Should Congress Adopt a New Independent Counsel Statute? The Policy Issues

Having addressed the constitutional issues, I now turn to the policy issues  Would it be a good idea to have a new IC statute?  This is a complicated issue and not one I have fully made my mind up about.  But if Congress were to enact a new IC statute, I believe there is a reform that would significantly improve its operation as compared to the old statute.

The biggest problem with the old IC statute is the incentives it gave to the IC.  If one is appointed to be an IC, there is a sense in which one is only successful if one hauls in a big fish – if one prosecutes and convicts someone for a significant crime.  Moreover, the IC has only one task – to investigate a single target – in contrast to a normal prosecutor who has many other possible prosecutions to investigate.  Consequently, the IC has more time and resources to devote to the one target.  These considerations provide the IC with an excessive incentive to prosecute the person they are investigating.

There is a way to address this problem.  There should be two ICs that undertake the task of investigating and prosecuting an official.  The first IC’s job should be to investigate.  At the conclusion of his investigation, he should issue a report which makes the following determinations: (1) whether there were any violations of federal law, and if so, (2) whether based on normal standards of prosecutorial discretion, those violations should be prosecuted.  If the prosecutor concludes that violations should be prosecuted under (2), then he refers these violations to the second IC, who can only prosecute these violations.

The key discretionary decisions about whether to prosecute will then be made by a person who will not actually be doing the prosecuting and will not really derive fame from the prosecution.   The first IC’s time in the spotlight will be with the issuance of his report.  And that report will be judged based on how persuasive it is.  Members of different political parties will no doubt view the report through their own partisan lenses, but there will not be an inherent bias in favor of prosecution.  In fact, there is at least one factor arguing against further prosecution.  If the first IC authorizes the prosecution, then the second IC will get the attention and the first IC may be forgotten.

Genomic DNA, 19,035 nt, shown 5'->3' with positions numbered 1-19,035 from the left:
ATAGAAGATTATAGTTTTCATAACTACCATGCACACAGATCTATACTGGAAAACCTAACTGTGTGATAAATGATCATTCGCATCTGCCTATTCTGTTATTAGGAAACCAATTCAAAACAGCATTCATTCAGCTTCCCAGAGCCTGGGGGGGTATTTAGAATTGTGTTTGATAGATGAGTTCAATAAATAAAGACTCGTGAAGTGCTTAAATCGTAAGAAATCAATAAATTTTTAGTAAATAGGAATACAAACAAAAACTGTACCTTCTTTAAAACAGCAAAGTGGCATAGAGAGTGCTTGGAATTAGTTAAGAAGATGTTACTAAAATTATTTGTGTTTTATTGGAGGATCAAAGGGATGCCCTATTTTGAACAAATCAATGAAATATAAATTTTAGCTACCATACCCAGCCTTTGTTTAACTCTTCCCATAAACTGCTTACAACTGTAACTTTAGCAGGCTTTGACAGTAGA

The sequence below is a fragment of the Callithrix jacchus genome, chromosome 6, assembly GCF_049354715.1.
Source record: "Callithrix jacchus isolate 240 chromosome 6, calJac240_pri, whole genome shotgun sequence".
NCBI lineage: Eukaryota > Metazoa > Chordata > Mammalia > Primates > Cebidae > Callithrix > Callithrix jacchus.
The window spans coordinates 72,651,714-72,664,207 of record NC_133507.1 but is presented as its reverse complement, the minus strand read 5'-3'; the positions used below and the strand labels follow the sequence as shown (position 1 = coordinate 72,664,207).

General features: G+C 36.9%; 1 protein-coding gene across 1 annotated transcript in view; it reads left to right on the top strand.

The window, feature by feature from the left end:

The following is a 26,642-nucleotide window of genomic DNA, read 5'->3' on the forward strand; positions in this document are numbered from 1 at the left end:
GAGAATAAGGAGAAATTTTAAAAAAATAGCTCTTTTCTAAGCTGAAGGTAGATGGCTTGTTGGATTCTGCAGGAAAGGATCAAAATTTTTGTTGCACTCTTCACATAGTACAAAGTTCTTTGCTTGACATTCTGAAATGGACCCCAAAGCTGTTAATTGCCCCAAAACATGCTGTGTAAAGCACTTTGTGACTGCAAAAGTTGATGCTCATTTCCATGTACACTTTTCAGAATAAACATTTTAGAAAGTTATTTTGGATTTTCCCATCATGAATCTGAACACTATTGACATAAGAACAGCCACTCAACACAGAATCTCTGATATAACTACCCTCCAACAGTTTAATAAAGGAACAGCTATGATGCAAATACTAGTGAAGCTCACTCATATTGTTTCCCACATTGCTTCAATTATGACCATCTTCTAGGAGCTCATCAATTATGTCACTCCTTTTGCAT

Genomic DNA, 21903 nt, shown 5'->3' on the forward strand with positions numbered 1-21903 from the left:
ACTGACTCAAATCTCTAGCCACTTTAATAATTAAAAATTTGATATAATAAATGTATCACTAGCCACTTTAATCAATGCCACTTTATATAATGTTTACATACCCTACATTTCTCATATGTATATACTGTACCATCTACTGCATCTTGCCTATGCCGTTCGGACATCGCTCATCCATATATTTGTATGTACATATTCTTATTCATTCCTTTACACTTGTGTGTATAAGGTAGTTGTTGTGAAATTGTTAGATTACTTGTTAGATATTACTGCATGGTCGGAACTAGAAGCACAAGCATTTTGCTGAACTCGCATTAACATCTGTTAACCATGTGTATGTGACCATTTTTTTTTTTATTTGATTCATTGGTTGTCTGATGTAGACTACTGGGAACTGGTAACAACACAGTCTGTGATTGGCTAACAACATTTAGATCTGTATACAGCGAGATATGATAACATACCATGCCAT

I believe that this separation of the investigation from the prosecution function would address the most significant incentive issue that afflicted the operation of the IC under the old statute.  Whether this is a sufficient to make the IC a desirable institution is another question.

Mike Rappaport

Professor Rappaport is Darling Foundation Professor of Law at the University of San Diego, where he also serves as the Director of the Center for the Study of Constitutional Originalism. Professor Rappaport is the author of numerous law review articles in journals such as the Yale Law Journal, the Virginia Law Review, the Georgetown Law Review, and the University of Pennsylvania Law Review. His book, Originalism and the Good Constitution, which is co-authored with John McGinnis, was published by the Harvard University Press in 2013.  Professor Rappaport is a graduate of the Yale Law School, where he received a JD and a DCL (Law and Political Theory).

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